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Participatory Action Research on Climate Risk Management, Bangladesh

The rural populations of southern Bangladesh are some of the most vulnerable communities in the world to the future impacts of climate change.

Autonomous adaptation to climate change by shrimp and catfish farmers in Vietnam’s Mekong River delta

Kam, S.P. ; Badjeck, M.C. ; Teh, L. ; Teh, L. ; Tran, N. 2012. Working paper 2012-24. WorldFish. Penang, Malaysia

The Mekong River delta of Vietnam supports a thriving aquaculture industry but is exposed to the impacts of climate change. In particular, sea level rise and attendant increased flooding (both coastal and riverine) and coastal salinity intrusion threaten the long-term viability of this important industry. This working paper summarizes an analysis of the economics of aquaculture adaptation in the delta, focusing on the grow-out of two exported aquaculture species—the freshwater striped catfish and the brackish-water tiger shrimp. The analysis was conducted for four pond-based production systems: catfish in the inland and coastal provinces and improved extensive and semi-intensive/intensive shrimp culture.

Can we afford to adapt? The case of aquaculture in Vietnam

By Caity Peterson
Source: CCAFS Blog

Catfish farmers in Vietnam’s Mekong River Delta are barely scraping by. They operate on the tightest of profit margins – 3% to 5% in a good year – and deal with a highly volatile, boom-and-bust export market.  For an industry that’s already on the brink, could the addition of negative climate change impacts push it over the edge?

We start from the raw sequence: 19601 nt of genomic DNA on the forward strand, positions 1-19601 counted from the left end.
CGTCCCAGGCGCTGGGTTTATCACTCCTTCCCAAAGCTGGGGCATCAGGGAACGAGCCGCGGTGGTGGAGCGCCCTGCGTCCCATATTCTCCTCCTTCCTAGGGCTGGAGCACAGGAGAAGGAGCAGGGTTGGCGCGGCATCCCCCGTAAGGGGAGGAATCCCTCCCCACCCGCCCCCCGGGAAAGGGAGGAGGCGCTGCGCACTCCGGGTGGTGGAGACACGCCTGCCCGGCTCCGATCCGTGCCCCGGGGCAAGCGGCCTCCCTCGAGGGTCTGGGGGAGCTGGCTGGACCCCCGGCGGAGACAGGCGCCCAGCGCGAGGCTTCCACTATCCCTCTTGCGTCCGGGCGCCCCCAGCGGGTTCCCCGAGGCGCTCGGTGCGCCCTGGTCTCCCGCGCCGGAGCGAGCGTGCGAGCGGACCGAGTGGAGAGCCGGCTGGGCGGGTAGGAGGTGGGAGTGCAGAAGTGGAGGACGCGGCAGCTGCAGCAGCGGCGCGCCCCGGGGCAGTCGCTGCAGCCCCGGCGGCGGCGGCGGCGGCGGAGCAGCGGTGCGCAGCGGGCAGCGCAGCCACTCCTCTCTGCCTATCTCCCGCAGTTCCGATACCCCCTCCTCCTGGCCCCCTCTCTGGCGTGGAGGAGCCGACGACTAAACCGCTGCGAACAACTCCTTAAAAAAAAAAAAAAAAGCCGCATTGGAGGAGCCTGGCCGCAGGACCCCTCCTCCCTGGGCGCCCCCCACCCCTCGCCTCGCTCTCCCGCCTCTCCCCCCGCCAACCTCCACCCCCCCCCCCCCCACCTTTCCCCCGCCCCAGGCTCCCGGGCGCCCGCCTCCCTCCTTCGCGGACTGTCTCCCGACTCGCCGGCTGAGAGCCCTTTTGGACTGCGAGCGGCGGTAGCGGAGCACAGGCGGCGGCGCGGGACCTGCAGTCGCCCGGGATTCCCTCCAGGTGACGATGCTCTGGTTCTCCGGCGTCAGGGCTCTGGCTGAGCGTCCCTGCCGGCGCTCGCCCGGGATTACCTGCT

Researchers at WorldFish, as part of the project “Investigating the vulnerability of and economics of adapting aquaculture in Vietnam to climate change”, partly funded by the CGIAR Research Program on Climate Change, Agriculture and Food Security (CCAFS), have attempted to calculate the costs of adaptation to these impacts, a first for fisheries and aquaculture at the national level.

Gender equity contributes to a disaster resilient society

The International Day for Disaster Reduction (IDDR) was observed at the weekend with a rally and seminar held at the University of Dhaka. Participating in the rally was WorldFish Bangladesh and the Swiss Agency for Development & Cooperation.

Climate Change, Agriculture and Food Security - an update

Guest seminar presented by Dr Kevin Coffey of Columbia University, at WorldFish HQ, 14th September, 2012.

Friday, September 14, 2012

Contributing to Fisheries and Aquaculture Adaptation to Climate Change in Bangladesh

The Bangladeshi floodplains, which stretch out from the Padma, Jamuna and Meghna Rivers, are the lifeblood of communities throughout the densely-populated nation. Bangladesh has a turbulent tropical climate that brings annual monsoons as well as tropical cyclones that occasionally devastate the region. The increased variability and unpredictability of weather patterns threatens to make life on the Bangladeshi waterways more precarious than ever before.  The FAO-NAPA Climate Change Adaptation Concept Note Development project is a step towards increasing resilience and reducing the vulnerability of Bangladeshi fisheries and the aquaculture sector to climate change.

Improving Solomon Islanders livelihoods and climate change resilience through mangrove ecosystem management

Mangrove ecosystems are critical to the economic needs and livelihoods of many coastal communities in Pacific region.  Mangroves provide an important source of food including fish, shells and fruit as well a source of timber for firewood and building materials.  In addition, mangrove ecosystems play an important role in protecting coastal villages from wind and waves.  Under the threat of climate change, maintaining healthy mangrove ecosystems will help coastal communities build resilience to the impacts of climate change.  Throughout the Pacific however there are increasing threats to mangroves including clearing for urban expansion and felling trees for firewood.

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